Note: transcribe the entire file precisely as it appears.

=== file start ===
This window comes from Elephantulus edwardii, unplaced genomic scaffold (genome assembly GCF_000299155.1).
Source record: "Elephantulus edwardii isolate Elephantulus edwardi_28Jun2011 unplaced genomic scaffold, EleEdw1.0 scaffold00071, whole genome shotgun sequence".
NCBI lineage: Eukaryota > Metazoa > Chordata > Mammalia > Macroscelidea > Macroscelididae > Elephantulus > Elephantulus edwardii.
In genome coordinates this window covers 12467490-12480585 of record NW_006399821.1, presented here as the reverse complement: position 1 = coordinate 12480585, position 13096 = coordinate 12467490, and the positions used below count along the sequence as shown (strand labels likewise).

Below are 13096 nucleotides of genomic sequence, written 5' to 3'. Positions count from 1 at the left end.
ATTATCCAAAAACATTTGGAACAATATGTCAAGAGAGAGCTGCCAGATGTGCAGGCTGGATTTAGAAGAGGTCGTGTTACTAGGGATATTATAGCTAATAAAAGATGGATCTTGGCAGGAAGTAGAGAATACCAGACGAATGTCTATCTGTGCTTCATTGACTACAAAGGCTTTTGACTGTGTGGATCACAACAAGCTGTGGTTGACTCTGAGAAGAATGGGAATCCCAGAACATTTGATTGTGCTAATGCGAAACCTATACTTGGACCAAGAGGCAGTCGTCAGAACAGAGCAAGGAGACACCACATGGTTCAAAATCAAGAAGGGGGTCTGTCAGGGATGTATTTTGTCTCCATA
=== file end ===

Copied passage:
This window comes from Elephantulus edwardii, unplaced genomic scaffold (genome assembly GCF_000299155.1).
Source record: "Elephantulus edwardii isolate Elephantulus edwardi_28Jun2011 unplaced genomic scaffold, EleEdw1.0 scaffold00071, whole genome shotgun sequence".
NCBI lineage: Eukaryota > Metazoa > Chordata > Mammalia > Macroscelidea > Macroscelididae > Elephantulus > Elephantulus edwardii.
In genome coordinates this window covers 12467490-12480585 of record NW_006399821.1, presented here as the reverse complement: position 1 = coordinate 12480585, position 13096 = coordinate 12467490, and the positions used below count along the sequence as shown (strand labels likewise).

Below are 13096 nucleotides of genomic sequence, written 5' to 3'. Positions count from 1 at the left end.
ATTATCCAAAAACATTTGGAACAATATGTCAAGAGAGAGCTGCCAGATGTGCAGGCTGGATTTAGAAGAGGTCGTGTTACTAGGGATATTATAGCTAATAAAAGATGGATCTTGGCAGGAAGTAGAGAATACCAGACGAATGTCTATCTGTGCTTCATTGACTACAAAGGCTTTTGACTGTGTGGATCACAACAAGCTGTGGTTGACTCTGAGAAGAATGGGAATCCCAGAACATTTGATTGTGCTAATGCGAAACCTATACTTGGACCAAGAGGCAGTCGTCAGAACAGAGCAAGGAGACACCACATGGTTCAAAATCAAGAAGGGGGTCTGTCAGGGATGTATTTTGTCTCCATA